Progressive neuronopathy in transgenic mice expressing the human neurofilament heavy gene: a mouse model of amyotrophic lateral sclerosis

Cell. 1993 Apr 9;73(1):35-46. doi: 10.1016/0092-8674(93)90158-m.


We generated four transgenic mice with a 34 kb genomic fragment including the complete human neurofilament heavy (NF-H) gene. This human NF-H fragment contained all regulatory elements for tissue-specific expression, and in two transgenic lines, human NF-H proteins were produced at levels up to 2-fold the levels of endogenous mouse NF-H protein. By 3-4 months of age, these NF-H transgenics progressively develop neurological defects and abnormal neurofilamentous swellings that are highly reminiscent of those found in amyotrophic lateral sclerosis (ALS). We propose that a modest up-regulation of NF-H cross-linkers can result in an impairment of neurofilament transport, causing neuronal swellings with ensuing axonopathy and muscle atrophy, a mechanism of pathogenesis pertinent to the possible etiology of ALS.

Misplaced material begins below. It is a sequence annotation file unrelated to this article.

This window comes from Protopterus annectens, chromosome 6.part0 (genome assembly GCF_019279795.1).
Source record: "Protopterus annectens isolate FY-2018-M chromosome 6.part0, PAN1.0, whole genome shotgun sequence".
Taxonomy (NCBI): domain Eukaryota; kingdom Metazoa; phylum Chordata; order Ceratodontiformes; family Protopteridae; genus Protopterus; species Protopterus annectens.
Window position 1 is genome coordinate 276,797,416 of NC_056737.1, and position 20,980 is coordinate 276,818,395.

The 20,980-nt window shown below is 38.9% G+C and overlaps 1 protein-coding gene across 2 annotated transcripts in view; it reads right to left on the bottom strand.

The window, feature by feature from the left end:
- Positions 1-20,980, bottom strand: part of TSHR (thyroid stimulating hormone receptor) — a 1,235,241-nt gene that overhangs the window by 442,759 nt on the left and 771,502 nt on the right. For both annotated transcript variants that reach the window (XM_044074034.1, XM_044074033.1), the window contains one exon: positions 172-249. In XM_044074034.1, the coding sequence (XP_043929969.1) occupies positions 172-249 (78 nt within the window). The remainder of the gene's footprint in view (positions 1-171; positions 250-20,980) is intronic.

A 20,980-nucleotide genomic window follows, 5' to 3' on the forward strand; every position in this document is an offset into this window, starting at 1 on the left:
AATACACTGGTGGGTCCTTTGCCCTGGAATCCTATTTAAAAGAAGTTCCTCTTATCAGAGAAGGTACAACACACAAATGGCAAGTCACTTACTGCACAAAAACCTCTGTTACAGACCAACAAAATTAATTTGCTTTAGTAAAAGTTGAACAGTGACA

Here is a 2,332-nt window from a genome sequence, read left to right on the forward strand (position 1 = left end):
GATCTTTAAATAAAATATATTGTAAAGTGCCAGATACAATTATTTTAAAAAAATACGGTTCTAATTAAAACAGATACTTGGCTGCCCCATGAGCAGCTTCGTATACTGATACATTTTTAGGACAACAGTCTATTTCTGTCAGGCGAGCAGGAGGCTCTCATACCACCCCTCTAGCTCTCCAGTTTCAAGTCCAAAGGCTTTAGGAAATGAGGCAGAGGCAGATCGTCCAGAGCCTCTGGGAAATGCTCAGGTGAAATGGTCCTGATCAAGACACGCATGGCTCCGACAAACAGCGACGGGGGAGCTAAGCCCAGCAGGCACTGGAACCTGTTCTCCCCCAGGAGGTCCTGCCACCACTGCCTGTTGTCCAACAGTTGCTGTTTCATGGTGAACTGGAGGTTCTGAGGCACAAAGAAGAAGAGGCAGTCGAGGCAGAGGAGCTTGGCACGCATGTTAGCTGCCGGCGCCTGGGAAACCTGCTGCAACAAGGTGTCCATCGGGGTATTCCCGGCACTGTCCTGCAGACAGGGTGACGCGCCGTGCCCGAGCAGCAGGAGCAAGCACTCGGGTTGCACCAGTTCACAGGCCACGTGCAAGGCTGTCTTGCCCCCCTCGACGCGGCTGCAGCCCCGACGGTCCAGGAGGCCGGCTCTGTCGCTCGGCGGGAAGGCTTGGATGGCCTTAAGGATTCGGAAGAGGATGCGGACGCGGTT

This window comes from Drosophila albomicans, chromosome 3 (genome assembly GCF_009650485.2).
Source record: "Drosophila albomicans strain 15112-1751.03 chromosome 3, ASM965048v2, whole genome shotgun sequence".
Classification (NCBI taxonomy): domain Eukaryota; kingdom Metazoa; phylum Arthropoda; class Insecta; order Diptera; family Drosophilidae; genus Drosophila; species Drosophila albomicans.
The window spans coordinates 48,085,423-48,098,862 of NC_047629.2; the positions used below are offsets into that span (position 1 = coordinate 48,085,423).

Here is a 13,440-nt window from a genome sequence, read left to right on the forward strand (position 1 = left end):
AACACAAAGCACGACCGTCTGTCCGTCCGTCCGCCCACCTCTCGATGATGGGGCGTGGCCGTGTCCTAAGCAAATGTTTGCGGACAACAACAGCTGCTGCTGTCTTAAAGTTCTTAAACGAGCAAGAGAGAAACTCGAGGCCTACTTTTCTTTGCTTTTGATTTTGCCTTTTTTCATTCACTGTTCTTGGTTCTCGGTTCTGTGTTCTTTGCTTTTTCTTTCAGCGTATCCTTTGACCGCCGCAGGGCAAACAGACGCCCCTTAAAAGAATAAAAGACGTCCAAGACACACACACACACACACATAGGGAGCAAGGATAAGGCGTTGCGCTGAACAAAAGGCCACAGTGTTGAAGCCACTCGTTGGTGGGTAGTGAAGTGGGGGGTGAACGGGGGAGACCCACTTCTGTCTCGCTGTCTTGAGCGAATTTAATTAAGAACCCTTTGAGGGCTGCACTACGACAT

Publication types

  • Research Support, Non-U.S. Gov't

MeSH terms

  • Amyotrophic Lateral Sclerosis / metabolism
  • Amyotrophic Lateral Sclerosis / pathology*
  • Animals
  • Axons / pathology
  • Disease Models, Animal
  • Gene Expression / physiology
  • Humans
  • Mice
  • Mice, Transgenic
  • Muscular Atrophy / metabolism
  • Neurofilament Proteins / biosynthesis
  • Neurofilament Proteins / genetics*
  • Neurons / metabolism
  • Neurons / pathology


  • Neurofilament Proteins
  • neurofilament protein H